Nitrification is the most common way to biologically remove ammonia in wastewater lagoons. In this process, ammonia treatment occurs via bacteria already present in the water. These bacteria break down the ammonia and eventually promote the release of nitrogen gas into the atmosphere. The end result is that your wastewater lagoon ammonia is nitrified, resulting in lower ammonia levels in your effluent.
Summer lagoon nitrification is significantly easier than cold weather ammonia removal, as nitrifying bacteria are temperature sensitive and thrive in warmer water. The interplay between algae and bacteria, dissolved oxygen, pH, and temperature determines the pathway and rate of nitrification. Watch our video, 6 Key Factors for Nitrification, then read below for tips on how a lagoon can be optimized for summer lagoon nitrification.
Summer Lagoon Nitrification Requires:
- Healthy levels of dissolved oxygen (DO) in your lagoon—Wastewater lagoon nitrification consumes large quantities of oxygen. Just for reference, every pound of BOD oxidized consumes 1.5 lbs of O2. On the other hand, according to Metcalf & Eddy, every pound of ammonia oxidized consumes 4.57 lbs. of O2. In order for lagoon nitrification to occur, a minimum working DO level of 2 mg/L is required and a DO level of 5 mg/L is optimal. As a result, you must ensure that your lagoon aeration system is properly sized and working efficiently and effectively enough to provide the necessary oxygen.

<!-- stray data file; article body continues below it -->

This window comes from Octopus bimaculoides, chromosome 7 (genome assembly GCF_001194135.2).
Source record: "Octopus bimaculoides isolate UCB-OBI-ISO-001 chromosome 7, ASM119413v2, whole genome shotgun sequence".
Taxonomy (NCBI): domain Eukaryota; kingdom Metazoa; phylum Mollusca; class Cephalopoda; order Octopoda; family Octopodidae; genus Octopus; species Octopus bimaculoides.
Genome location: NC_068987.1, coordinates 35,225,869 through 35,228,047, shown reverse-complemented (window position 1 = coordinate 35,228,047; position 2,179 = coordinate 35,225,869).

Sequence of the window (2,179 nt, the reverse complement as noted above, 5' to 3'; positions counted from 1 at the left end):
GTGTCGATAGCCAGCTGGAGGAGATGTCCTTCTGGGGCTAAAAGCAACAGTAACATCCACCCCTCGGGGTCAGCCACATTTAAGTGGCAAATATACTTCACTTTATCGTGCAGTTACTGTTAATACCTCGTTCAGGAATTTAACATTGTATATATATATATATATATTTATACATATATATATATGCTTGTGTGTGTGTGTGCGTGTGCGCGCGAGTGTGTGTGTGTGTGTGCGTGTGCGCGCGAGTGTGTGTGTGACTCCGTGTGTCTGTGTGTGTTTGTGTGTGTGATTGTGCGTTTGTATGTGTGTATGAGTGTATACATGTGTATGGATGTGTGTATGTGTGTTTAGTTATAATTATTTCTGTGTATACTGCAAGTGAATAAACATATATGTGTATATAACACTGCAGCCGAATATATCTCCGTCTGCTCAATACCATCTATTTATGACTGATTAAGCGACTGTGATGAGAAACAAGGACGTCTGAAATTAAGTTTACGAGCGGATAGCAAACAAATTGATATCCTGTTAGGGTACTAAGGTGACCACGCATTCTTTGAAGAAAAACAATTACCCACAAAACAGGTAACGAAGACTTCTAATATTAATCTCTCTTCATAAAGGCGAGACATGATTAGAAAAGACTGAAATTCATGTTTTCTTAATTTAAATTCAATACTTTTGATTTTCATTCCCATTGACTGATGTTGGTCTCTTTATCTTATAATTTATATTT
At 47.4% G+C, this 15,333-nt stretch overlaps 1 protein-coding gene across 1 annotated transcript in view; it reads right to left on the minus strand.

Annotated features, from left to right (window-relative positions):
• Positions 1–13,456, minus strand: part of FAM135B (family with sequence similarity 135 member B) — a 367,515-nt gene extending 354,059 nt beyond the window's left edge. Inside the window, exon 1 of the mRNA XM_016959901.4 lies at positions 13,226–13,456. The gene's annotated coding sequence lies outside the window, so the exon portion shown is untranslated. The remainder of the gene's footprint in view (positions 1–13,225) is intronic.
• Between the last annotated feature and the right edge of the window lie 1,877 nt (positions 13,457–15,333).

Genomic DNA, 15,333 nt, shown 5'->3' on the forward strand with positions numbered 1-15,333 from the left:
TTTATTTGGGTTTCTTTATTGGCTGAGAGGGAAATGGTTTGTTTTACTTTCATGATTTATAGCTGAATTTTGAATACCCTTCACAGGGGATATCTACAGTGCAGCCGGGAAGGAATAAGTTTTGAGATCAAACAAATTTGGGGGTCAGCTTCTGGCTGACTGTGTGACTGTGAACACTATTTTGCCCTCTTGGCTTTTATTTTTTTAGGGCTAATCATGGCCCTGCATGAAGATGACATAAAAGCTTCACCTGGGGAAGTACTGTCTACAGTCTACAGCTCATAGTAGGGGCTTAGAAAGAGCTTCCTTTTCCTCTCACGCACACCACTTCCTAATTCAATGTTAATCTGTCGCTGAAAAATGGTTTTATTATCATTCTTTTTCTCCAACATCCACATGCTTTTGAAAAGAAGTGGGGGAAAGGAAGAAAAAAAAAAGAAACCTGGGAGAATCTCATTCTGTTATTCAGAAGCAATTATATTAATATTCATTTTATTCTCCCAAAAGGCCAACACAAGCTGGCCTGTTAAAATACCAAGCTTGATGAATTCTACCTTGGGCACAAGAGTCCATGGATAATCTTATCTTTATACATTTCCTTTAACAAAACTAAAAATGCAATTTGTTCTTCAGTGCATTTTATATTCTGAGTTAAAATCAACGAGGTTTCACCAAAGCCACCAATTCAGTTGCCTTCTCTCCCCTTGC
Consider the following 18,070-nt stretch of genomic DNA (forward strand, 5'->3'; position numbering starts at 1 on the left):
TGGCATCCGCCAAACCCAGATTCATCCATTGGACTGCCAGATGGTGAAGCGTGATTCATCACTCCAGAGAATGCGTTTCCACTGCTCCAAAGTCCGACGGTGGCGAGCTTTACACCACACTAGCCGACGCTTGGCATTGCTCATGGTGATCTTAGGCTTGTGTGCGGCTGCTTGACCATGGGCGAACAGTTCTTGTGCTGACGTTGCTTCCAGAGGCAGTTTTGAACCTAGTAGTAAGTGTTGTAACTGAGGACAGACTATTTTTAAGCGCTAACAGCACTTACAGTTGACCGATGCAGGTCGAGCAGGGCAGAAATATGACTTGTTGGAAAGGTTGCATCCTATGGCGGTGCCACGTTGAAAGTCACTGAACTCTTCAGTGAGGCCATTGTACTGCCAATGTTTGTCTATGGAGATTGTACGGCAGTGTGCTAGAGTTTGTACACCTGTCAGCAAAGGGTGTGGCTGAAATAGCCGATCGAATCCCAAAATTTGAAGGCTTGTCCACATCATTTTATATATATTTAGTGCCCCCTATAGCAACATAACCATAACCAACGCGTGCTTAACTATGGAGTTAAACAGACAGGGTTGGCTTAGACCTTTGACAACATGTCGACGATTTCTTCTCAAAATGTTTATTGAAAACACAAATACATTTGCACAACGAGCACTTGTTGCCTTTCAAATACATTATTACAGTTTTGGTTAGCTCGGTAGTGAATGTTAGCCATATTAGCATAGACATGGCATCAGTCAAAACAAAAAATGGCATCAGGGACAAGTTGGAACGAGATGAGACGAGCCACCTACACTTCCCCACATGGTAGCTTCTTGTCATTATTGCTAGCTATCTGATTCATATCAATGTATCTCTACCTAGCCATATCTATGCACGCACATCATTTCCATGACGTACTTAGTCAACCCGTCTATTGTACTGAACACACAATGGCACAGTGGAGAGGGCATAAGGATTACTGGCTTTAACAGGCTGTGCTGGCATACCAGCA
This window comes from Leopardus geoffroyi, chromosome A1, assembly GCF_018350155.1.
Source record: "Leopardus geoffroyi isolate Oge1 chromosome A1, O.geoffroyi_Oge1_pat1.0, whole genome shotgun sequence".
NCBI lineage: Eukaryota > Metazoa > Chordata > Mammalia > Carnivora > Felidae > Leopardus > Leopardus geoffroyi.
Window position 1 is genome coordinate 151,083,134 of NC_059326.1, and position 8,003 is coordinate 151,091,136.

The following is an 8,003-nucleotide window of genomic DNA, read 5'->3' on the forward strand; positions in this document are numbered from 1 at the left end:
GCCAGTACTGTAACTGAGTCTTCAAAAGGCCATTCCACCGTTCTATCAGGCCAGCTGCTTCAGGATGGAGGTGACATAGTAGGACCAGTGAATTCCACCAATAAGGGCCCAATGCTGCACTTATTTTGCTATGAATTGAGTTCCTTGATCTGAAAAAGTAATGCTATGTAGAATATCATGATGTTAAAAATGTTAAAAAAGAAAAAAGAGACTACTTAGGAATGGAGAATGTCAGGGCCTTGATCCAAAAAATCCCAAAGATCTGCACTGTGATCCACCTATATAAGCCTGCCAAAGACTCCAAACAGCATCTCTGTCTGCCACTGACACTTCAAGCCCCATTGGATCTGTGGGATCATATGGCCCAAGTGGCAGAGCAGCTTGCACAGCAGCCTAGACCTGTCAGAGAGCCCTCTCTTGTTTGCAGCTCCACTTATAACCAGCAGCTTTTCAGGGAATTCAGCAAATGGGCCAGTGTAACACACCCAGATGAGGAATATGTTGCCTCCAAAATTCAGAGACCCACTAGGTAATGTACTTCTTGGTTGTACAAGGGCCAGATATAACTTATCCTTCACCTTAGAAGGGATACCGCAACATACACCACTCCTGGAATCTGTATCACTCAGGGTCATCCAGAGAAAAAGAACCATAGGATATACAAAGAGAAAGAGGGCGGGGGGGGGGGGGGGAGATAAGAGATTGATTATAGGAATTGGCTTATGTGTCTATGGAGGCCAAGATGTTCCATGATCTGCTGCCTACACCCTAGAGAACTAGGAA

- BOD reduction—Nitrifying bacteria do not compete well against BOD-removing heterotrophic bacteria. For nitrification to take place, BOD levels must be sufficiently reduced in order to eliminate competition. Generally a BOD level of 20–30 mg/L is required before lagoon ammonia removal can occur.
- Lagoon pH of 7.5–8.0—Lagoon nitrification is pH-sensitive and ammonia treatment rates decline significantly at pH values below 6.8. Optimal lagoon nitrification rates occur at pH values in the 7.5 to 8.0 range. Most municipal wastewater lagoons will naturally have a pH in this range. However, industrial wastewater lagoons may vary, so be sure to monitor these levels closely.
- Sufficient lagoon water temperature—Similar to many other wastewater lagoon treatment processes, nitrification slows as water temperature decreases. Optimal temperature range for lagoon nitrification is 82 to 97° Fahrenheit. This is clearly unrealistic for most wastewater lagoons, but acceptable rates of lagoon nitrification can be achieved at or above 68° F.
- Adequate mixing—Ammonia can be released as a result of sludge accumulation being anaerobically digested at the bottom of the lagoon. Without sufficient lagoon mixing to prevent sludge buildup, ammonia effluent levels can actually end up being higher than that of influent. Ideally, it is recommended that sludge depths remain below 2 feet. Another adverse effect of a poorly mixed lagoon is short circuiting. This occurs when a basin becomes stratified, allowing influent flows to take a “short cut” through it by only moving through the top layer (or stratum) of the water. This lack of homogeneity results in reduced retention time for the water, and generally leads to poor overall treatment, including poor BOD and ammonia treatment. Additionally, robust mixing assists in the volatilization of ammonia, helping ammonia gas to escape to the surface.